The Golden Spike
“I will be honest, sending Sky Larkin to Seattle to work with John Goodmanson on an album was a bit of a shot in the dark,” Wichita co-owner Mark Bowen recently said of the Leeds’ three-piece’s debut. “The results exceeded everyone involved’s expectations. I’ve been doing this a while now and I can honestly say I have never had a band come out of the studio with a record that was so far beyond what might have been hoped for beforehand, even including SFA’s Fuzzy Logic.”
Ok so what would you expect a label boss to say? Hardly “ya know, we sent them to Grungeville, it didn’t work out but still go buy the record, yeah?.” Fair cop. But anyone who’s followed Sky Larkin’s steady progress from early single releases on Dance To The Radio will be similarly struck by the trio’s towering step up to the plate here. It’s how all debut albums should be - a band grasping the opportunity and treating it among the once-in-a-lifetime variety. From track one to twelve, The Golden Spike simply bleeds of three people saying ’fuck it, this is our chance’, prompting one of those rare occasions that propels a band from simply draining every ounce of potential to actually announcing themselves as quite important players indeed.
Yep, it’s that impressive.
Whether it took a change of Yorkshire scenery or the one-time Sleater Kinney, Bikini Kill producer Goodmanson to draw it out is rendered mere window dressing once ’Fossill I’ rips through to the sublime ’Octopus’ in the space of five breathless kick-off tracks. Indeed it was once the album’s opener was released as a single late last year that our ears pricked up. Here was an English band with geographical contemporaries like Johnny Foreigner and Danananakroyd for sure but one bent on fully harnessing the mid 90’s American indie hey-day of Sleater Kinney, The Breeders etc. It’s a mix that makes Sky Larkin sound more refined - not polished mind - just of greater sophistication than the local pack. As someone on some message board somewhere said, 'it’s just proper intelligent guitar pop.’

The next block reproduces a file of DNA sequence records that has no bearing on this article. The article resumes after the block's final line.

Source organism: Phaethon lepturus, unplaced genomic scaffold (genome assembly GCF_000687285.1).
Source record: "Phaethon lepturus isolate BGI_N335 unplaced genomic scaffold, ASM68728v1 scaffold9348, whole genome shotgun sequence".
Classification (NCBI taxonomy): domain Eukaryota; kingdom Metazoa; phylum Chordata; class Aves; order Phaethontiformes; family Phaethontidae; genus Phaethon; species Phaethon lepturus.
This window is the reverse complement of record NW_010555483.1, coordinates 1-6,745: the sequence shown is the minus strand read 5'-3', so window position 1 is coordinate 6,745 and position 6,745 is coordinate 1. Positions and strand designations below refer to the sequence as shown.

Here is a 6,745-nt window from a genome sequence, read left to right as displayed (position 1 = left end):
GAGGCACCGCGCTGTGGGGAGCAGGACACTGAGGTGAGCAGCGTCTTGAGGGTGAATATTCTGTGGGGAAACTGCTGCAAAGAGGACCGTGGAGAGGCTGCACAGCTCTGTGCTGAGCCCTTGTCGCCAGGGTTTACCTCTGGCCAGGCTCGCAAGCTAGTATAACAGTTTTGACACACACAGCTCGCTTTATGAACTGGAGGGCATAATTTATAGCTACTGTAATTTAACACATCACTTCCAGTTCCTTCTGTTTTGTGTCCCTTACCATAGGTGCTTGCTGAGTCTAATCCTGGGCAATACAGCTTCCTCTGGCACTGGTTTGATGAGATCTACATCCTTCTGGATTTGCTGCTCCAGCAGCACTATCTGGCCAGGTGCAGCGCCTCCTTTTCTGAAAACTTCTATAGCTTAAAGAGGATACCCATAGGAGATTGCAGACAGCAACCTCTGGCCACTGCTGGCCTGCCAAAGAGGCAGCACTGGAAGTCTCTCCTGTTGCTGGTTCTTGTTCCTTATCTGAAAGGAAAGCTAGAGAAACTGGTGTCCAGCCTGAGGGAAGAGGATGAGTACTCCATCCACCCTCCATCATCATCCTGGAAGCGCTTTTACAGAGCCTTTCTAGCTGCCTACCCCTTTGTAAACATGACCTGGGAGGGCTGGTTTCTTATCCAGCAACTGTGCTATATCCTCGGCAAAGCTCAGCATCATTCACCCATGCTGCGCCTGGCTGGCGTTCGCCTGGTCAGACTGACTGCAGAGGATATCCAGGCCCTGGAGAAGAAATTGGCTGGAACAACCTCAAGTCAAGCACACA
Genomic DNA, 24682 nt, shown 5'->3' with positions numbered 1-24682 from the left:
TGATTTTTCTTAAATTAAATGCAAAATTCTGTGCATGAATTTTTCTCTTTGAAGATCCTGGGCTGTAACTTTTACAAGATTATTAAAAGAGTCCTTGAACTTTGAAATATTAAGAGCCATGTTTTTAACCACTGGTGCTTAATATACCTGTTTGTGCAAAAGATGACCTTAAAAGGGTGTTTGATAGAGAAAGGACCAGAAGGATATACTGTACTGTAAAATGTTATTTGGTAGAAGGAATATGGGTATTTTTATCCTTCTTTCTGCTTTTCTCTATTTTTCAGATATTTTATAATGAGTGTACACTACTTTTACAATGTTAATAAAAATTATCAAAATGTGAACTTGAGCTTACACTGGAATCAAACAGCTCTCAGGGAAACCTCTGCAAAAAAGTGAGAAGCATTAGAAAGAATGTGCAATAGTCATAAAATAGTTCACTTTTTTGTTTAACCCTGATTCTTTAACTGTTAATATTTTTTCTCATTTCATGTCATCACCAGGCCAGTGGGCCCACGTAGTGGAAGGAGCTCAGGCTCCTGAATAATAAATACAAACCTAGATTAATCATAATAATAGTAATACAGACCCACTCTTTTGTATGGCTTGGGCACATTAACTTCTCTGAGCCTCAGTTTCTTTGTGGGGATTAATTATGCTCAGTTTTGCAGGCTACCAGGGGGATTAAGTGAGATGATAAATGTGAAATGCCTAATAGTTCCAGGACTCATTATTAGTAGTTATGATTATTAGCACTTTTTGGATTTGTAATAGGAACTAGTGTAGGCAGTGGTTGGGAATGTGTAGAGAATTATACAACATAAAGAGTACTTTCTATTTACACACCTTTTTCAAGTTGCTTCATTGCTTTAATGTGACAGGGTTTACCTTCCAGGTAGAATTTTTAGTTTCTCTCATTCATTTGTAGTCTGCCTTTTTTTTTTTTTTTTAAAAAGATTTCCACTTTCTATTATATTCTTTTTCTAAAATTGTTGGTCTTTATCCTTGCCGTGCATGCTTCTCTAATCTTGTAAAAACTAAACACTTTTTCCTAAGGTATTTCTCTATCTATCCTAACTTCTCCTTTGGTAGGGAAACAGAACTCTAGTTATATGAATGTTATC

Yet within this innate perceptiveness frontwomen Katie Harkin stands tallest with a holds-her-own delivery bettered only by a knack for a blinding line. Like when the 90-second ‘Pica’ begins with the cutting “I know he has forgotten so I guess I should remind him that I am eating all this coal ‘cause I am trying to make a diamond” or when in Matador, on a more positive note, she encourages “I am sure that you’re not a doormat, and I am sure you could grow into a matador.” Indeed the whole idea of the album title - “we were there at the driving of the Golden Spike” Harkin sings on ‘Octapus’ referring to the stake erected to mark the American railroad joining Pacific to Atlantic - is brilliantly realised throughout. And, yep, they did it. They went west and came back twice the band. Sky Larkin built their Golden Spike. The next journey should be fascinating.